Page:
NAPOLEON CONTINUED TO wage war, threatening mainland Europe with his army and chasing the British with his navy. But as the French well knew, the British ships were much stronger than theirs—and they kept losing territory to Nelson. Napoleon decided to counter by making it clear that he would agree to peace. In March 1802, he signed a treaty with Britain at Amiens. It proved a wise move; the British economy was weakening due to the ongoing conflict, Pitt’s government had fallen, and the king was suffering from delusions. Weary of war, the ministers gave great concessions.

Amiens returned Martinique and Guadeloupe to the French and gave back territories to Holland and Spain. The treaty was a triumph for France, and Napoleon’s popularity soared once again. Towns and villages across France had been sorely tried by losing their young men to the army, and the people were tired of war. They looked forward to dominating the world through economic might rather than bloody battle.

In under two and a half years, thanks to looted gold and brutal campaigns in Italy and Europe, France had thrown off the misery of the days of the Directory. Napoleon poured money into the reconstruction of Paris, improving the parks and building bridges and roads. As he later said, “I wanted Paris to become a town of two, three, four million inhabitants, something fabulous, colossal, unknown until our time.”5 Tourists marveled at the palaces, sampled the restaurants, and filled their trunks with souvenirs. After the imprisonment of the king, the royal collection had become public property (aside from the paintings taken by Napoleon and Josephine), and in 1793 the Louvre had opened with an exhibition of 537 paintings. The public crowded in to see the pictures once owned by the king, as well as those of the Church and nobility, and the Republic decreed that a hundred thousand livres a year should be set aside for expanding the collections. They had not reckoned on Napoleon and his avarice for art. The Louvre closed for renovations from 1796 to 1801, and when it reopened, Napoleon crammed it with his stolen booty. In 1803 it was renamed the Musée Napoléon.

The British had been banned from France since 1792, and after the Amiens treaty, they came in droves. When the British politician Charles James Fox visited in July, he declared one felt “almost breathless expectation at the thought of seeing so celebrated a city.”6 The luckiest might be presented to Josephine at one of her receptions or shown the art at Malmaison. There, they were often rather surprised. Men such as the stolid dramatist Edmund Eyre were mesmerized by the Parisian ladies and their “state of undress really immodest” (Napoleon’s attempts to encourage higher necklines were not always successful).7

Josephine was thrillingly appealing to the British. Most queens were stolidly virtuous; she had been a kept mistress, veered close to being a courtesan, and been unfaithful to her husband. A British visitor said he had hardly arrived in the Palais de’Egalité—the traditional center of prostitution in the city—when a man sidled up to him. Would he care to buy The Licentious Life of Madame Bonaparte?8 Everyone was fascinated by the woman who held the mighty Bonaparte in her hands.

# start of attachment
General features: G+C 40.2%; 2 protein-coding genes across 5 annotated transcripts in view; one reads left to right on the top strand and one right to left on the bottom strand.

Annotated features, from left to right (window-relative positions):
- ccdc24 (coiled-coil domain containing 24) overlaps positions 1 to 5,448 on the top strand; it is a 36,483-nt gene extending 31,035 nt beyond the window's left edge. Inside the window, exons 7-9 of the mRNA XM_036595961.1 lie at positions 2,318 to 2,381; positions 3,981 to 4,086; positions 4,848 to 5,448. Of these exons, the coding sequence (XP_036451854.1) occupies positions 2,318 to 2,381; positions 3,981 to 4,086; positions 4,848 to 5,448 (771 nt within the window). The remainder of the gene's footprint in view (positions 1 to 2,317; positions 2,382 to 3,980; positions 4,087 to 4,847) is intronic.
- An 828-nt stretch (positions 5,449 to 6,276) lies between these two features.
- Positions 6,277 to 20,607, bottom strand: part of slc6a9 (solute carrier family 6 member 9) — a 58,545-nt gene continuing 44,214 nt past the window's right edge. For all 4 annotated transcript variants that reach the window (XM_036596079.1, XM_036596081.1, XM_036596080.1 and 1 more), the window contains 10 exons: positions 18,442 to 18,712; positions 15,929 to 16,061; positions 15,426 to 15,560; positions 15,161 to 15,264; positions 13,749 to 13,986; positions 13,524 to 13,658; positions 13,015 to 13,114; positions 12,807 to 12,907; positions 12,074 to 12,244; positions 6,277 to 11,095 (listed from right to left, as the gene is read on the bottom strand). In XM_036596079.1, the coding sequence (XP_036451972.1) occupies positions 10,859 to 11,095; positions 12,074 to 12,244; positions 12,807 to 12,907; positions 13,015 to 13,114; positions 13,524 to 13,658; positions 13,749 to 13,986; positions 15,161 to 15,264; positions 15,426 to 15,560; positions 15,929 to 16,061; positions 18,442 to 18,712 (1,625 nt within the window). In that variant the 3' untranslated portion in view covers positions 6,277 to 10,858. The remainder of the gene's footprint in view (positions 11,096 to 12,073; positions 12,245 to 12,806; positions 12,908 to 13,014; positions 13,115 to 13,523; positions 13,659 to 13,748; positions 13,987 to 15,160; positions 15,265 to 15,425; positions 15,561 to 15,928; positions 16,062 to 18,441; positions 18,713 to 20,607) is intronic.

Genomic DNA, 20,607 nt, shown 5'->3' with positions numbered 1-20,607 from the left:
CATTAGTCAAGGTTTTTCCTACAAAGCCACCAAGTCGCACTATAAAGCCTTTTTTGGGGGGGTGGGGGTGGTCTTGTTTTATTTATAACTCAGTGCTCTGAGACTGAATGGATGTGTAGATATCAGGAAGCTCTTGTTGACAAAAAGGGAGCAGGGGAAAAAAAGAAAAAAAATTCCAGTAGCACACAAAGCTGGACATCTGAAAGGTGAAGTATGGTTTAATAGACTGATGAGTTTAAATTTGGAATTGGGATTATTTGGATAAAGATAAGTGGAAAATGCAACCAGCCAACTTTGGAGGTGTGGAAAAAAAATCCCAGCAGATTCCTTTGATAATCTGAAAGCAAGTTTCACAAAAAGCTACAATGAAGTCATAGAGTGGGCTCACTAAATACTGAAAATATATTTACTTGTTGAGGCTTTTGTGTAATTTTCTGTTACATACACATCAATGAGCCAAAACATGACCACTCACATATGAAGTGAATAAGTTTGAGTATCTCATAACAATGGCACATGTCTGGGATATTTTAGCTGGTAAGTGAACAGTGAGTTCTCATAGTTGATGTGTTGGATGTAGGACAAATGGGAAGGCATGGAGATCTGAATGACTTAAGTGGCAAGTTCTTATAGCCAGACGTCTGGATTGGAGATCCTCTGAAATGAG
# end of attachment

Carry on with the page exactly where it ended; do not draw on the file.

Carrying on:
Martinique paid for Josephine’s grandeur. The conquered European countries suffered huge taxes, but perhaps the biggest toll was levied on the newly regained Caribbean islands. In 1799 the Republic had ended slavery in Saint-Domingue (modern-day Haiti), but by 1802 Napoleon was reintroducing it, allowing more African slaves to be brought to the islands. Politically, he knew he could not push the French much harder; it was far easier to oppress colonies overseas. He wanted more money for his coffers and did not care how it was brought in. “Bonaparte is very attached to Martinique and is counting on the support of the planters of that colony; he will use all means possible to preserve their position,” Josephine wrote to her mother in 1803.9 “You will like Bonaparte very much,” she assured her royalist mother. “He is making your daughter very happy.”10 Still horrified at Napoleon’s failure to reinstall the king, her mother refused once again.

In August 1802, Napoleon was elected “Consul for Life” by a massive majority. Only around nine thousand of the three and a half million men who voted had not plumped for him. He had become a king, with more power than a Bourbon had ever enjoyed, thanks to his direct control over the army. He steered his way between the republicans and the royalists, offering concessions, promising favors, and flattering everyone. As he said, “There was not a party in France which did not build some special hope upon my success.”11 For him, his people were children who could always be pacified with the promise of presents. And they rewarded him, putting as much faith in their consul as if he were a miracle worker. He was so convinced of his position that he had his birthday, August 15—a date that in Catholic countries was the Feast of the Assumption of the Virgin—declared Saint Napoleon’s Day and celebrated as an annual public holiday. Within a few months, the mint was producing gold coins stamped with “Napoleon Bonaparte: First Consul.”

Malmaison, he decreed, would no longer suffice for him. There had been hurtful suggestions that it was shabby and small. One British visitor declared it “a poor old affair, washed yellow and backed by a good square patch of wood and planted without the least taste.” Bonaparte rejected Versailles as “monstrous” and instead chose the Château de Saint-Cloud as his new country seat.

Only fifteen minutes by carriage from the Tuileries, Saint-Cloud was a splendid château, with extensive grounds overlooking the Seine. Marie Antoinette had bought it from the Duc d’Orléans, for she thought the fresh air would be good for her children and wished for a property to leave them after her death. She had transformed it into her own pastel, feminine vision of beauty, with pale blue and green walls, drapes of white muslin and gilded sphinxes in her private apartments, golden furniture, and bronze decorations. At the time, the idea of the queen having her own palace was terribly shocking to the people, and there were rumors that she was planning to give it to the Austrian royal family. Overdecorated, overcolored, and spattered with gilt, Saint-Cloud had been for the French people yet another symbol of the corrupt and lavish Bourbon monarchy.